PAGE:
Why do so many rape kits go untested in New Jersey?
On a yearly basis, more than 1,000 sexual assault forensic exams — or rape kits — are collected from New Jersey women who, after a traumatic experience, want to preserve DNA evidence of their perpetrator.
But what happens with those kits after collection is essentially a mystery. As of now, there's no system in place to record how many kits are sent to labs for testing, and no known reason for the many kits that remain on shelves of law enforcement agencies across the state.
Answers to these questions could be much clearer under legislation approved this week by a New Jersey Assembly panel, and given the green light months ago by the full state Senate.
"Even though the rape kits are being utilized in these law enforcement agencies, we need to make sure that best practices are incorporated," said Assemblywoman Valerie Vainieri Huttle, D-Bergen, who sponsors the measure that would conduct a study of untested rape kits.
Every law enforcement agency in the state that handles sexual abuse examination kits would be required to complete a survey developed by the state regarding their kits that not have been submitted for testing.
Patricia Teffenhart, executive director of the New Jersey Coalition Against Sexual Assault, said officials in New Jersey collect between 1,300 and 1,500 rape kits each year.
There's concern nationally, Teffenhart said, of a "backlog" of untested rape kits. But she said there's no data suggesting that's the case in the Garden State.
The real issue here, she said, is a "data gap." Some victims who used the test may not choose to move forward with prosecution, so the test doesn't need to be submitted for analysis. In other cases, the prosecution may choose to move forward without the rape kit as evidence.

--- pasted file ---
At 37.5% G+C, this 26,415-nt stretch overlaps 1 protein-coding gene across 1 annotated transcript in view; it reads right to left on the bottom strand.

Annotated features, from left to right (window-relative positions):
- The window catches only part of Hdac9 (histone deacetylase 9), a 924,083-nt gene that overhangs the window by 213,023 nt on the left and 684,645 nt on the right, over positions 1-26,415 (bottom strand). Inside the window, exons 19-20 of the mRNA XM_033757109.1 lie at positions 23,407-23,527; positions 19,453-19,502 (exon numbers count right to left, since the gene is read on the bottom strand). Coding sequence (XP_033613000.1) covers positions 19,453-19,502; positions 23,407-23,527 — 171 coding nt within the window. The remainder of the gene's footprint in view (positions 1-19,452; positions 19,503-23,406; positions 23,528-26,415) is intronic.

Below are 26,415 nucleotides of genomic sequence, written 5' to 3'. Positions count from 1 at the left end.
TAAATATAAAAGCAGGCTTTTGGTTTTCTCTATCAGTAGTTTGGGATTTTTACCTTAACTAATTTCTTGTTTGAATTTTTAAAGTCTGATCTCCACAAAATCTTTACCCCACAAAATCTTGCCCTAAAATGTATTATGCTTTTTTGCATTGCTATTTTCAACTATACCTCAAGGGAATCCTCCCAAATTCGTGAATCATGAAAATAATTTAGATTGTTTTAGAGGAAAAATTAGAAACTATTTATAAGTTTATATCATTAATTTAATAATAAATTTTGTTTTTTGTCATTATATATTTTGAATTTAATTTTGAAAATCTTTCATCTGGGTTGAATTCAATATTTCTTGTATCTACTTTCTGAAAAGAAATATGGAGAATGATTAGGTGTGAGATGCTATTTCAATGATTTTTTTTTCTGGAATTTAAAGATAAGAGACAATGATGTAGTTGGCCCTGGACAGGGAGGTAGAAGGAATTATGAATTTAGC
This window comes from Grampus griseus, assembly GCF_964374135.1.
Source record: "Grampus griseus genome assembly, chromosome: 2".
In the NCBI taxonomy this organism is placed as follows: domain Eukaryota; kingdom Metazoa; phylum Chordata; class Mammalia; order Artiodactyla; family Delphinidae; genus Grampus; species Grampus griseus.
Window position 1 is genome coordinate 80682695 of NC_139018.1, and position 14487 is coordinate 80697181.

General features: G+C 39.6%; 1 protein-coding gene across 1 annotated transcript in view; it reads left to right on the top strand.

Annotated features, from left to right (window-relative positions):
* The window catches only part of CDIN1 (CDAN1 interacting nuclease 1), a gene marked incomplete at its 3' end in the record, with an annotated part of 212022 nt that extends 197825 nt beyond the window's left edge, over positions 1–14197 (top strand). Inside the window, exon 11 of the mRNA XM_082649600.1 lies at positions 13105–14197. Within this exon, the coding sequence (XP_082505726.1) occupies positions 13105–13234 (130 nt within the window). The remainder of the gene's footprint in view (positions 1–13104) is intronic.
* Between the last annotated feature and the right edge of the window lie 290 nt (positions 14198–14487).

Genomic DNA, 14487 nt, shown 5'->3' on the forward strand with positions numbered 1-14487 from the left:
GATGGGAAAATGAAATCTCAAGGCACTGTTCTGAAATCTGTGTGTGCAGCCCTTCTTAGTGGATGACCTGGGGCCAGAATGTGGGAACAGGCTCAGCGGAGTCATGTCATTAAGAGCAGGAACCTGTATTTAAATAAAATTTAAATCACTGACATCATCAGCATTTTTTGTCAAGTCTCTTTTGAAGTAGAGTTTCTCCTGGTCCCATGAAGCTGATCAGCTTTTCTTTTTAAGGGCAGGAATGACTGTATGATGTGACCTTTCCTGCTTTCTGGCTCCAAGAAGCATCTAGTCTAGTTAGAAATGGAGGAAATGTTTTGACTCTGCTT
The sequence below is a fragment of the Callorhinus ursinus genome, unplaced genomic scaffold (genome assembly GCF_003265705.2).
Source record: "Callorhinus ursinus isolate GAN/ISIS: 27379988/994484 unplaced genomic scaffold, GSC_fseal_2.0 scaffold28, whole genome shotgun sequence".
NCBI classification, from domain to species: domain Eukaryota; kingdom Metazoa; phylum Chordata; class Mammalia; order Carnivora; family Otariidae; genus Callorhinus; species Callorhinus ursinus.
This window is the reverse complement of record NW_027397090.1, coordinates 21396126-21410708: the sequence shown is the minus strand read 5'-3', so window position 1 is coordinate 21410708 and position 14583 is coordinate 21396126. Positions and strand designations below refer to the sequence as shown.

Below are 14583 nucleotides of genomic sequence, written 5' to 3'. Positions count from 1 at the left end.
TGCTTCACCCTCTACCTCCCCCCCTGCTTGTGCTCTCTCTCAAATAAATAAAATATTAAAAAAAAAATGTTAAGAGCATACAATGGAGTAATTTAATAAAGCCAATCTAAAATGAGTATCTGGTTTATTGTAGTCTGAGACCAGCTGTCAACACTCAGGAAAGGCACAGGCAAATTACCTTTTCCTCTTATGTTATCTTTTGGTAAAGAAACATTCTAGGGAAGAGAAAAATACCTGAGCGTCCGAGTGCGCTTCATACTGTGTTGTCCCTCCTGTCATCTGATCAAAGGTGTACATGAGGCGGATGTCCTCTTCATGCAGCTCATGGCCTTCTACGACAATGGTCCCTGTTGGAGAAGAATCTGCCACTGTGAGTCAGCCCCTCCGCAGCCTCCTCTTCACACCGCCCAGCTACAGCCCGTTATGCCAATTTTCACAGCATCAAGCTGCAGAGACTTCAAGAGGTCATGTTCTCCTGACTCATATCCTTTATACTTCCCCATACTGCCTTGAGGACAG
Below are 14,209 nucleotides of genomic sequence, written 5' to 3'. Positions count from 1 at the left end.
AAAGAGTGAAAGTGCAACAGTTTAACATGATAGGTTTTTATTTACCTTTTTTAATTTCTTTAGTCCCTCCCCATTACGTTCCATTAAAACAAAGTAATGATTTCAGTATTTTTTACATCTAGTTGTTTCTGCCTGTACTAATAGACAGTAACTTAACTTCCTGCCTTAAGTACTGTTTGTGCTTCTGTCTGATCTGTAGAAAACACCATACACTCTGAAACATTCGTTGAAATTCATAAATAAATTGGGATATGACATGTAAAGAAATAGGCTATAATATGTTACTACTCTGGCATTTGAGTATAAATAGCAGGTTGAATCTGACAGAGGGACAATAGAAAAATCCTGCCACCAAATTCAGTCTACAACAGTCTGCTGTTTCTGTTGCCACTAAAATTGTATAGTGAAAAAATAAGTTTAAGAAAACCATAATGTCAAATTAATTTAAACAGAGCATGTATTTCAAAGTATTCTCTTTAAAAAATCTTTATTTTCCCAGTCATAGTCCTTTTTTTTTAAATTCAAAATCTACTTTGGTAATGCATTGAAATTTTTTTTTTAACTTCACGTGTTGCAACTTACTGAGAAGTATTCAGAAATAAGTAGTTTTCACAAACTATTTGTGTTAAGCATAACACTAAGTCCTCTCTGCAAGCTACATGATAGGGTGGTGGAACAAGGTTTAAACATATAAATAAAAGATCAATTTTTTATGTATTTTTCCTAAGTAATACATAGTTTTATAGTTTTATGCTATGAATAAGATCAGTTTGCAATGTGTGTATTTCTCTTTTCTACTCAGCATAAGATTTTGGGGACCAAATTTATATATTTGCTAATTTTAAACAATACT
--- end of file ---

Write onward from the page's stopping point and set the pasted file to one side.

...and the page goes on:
"The reality is that we don't need to place all our confidence in a rape kit in and of itself," Teffenhart said, noting that up to 80 percent of sexual assault survivors know their perpetrator. "A rape kit simply usually affirms that there's been an exchange of bodily fluids that can be detected through that analysis. It doesn't help us when we get into the courtroom and we're nullifying a consent argument."
Per older policy, law enforcement in New Jersey used to destroy rape kits within 90 days. NJCASA worked with the state to expand their validity to at least five years.
The bipartisan measure cleared the Assembly Law and Public Safety Committee on Monday. It was unanimously passed by the full Senate in June.
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Contact reporter Dino Flammia at firstname.lastname@example.org.